Source: The Houston Chronicle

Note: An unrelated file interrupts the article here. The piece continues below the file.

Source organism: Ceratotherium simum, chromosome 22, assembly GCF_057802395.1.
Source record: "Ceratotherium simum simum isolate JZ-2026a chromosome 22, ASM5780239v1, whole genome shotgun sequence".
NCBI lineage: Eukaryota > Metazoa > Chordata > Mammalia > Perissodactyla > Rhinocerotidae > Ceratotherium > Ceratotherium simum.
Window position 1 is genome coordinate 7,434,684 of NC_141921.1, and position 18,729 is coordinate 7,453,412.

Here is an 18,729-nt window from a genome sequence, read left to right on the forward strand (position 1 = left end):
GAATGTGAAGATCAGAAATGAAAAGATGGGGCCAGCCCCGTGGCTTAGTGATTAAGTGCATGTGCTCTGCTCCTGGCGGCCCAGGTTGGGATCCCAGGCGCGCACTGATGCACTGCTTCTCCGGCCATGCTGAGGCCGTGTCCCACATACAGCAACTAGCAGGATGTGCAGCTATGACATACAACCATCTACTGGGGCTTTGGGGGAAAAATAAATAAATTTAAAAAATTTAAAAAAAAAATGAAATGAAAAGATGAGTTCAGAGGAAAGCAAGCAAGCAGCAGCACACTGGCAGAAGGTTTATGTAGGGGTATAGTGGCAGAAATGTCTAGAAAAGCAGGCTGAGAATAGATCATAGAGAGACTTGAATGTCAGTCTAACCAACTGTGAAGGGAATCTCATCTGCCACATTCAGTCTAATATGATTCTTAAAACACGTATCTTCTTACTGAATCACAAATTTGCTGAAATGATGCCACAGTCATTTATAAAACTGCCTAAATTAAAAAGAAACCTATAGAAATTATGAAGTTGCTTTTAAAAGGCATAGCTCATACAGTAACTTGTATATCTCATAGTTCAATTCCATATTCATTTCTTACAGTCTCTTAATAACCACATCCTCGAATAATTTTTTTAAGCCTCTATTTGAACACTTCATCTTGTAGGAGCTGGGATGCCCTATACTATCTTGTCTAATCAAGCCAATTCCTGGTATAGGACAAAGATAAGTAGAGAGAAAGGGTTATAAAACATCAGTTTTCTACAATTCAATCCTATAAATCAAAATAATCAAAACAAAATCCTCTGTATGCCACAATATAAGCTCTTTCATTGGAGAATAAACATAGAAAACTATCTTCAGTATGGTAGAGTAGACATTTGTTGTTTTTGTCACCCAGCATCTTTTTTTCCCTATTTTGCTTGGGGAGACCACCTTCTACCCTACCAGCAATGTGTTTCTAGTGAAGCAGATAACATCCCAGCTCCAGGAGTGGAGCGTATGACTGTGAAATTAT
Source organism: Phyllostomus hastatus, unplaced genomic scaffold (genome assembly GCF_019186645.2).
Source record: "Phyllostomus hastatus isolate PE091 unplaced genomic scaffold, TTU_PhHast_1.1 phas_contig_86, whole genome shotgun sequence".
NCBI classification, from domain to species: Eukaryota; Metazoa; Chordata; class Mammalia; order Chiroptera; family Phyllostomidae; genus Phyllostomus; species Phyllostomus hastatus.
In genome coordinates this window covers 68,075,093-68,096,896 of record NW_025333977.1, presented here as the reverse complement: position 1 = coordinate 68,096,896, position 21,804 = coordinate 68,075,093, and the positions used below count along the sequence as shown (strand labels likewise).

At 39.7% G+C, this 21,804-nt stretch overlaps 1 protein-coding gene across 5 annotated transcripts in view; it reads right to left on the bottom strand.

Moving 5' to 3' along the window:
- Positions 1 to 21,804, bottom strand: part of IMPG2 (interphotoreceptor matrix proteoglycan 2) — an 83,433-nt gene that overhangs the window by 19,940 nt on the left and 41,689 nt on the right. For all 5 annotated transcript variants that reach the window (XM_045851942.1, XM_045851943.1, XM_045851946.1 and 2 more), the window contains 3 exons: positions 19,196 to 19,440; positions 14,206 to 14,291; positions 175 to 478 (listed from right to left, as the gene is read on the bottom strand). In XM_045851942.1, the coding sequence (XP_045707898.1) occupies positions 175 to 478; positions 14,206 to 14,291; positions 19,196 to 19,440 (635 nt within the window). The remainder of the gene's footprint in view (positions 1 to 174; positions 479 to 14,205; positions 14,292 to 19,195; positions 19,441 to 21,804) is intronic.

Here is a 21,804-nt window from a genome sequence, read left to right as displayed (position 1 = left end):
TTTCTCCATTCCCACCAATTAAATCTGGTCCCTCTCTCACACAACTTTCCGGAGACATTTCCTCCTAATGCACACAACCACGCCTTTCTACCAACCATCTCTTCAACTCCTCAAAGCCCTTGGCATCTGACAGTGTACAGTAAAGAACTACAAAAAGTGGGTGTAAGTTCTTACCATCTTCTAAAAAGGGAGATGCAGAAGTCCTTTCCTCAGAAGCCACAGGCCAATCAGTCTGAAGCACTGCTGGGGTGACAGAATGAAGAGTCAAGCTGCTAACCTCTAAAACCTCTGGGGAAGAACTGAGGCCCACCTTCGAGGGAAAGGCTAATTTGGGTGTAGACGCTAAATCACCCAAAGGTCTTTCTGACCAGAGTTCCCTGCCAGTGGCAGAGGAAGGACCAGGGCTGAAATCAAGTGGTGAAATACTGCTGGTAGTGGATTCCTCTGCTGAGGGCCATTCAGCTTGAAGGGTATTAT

On July 29, 2000, The Houston Chronicle reported that, "When a Mormon enters the temple, his faith's most sacred space, he is taught that he leaves the world behind and comes as close to God as is possible in this life. So the Church of Jesus Christ of Latter-day Saints, the Mormon church's formal name, builds its temples according to the strictest standards. As the church prepares for the opening next month of the world's 96th Mormon temple - the Houston Texas Temple in Spring - the final touches are being made to an edifice likely to become a local landmark. For a brief few weeks in early August, the temple will be open to the public before it is dedicated. After that, only church members in good standing may enter. 'There's a very high structural requirement for this building,' Leon K. Rowley, temple project manager, said during a tour a couple of weeks before the temple was finished. 'Temples are built to be long-lasting. Why? The real answer is we'd like it to be standing for 1,000 years.' To Mormons, temples are sacred structures within which eternal questions are answered. The church holds its Sunday services in meetinghouses. Temples, which generally are not open on Sundays, are reserved for sacred ceremonies, deemed 'special ordinances' by the church. Only Mormons who have received a letter called a recommend from their local bishop may enter a Mormon temple after it is dedicated."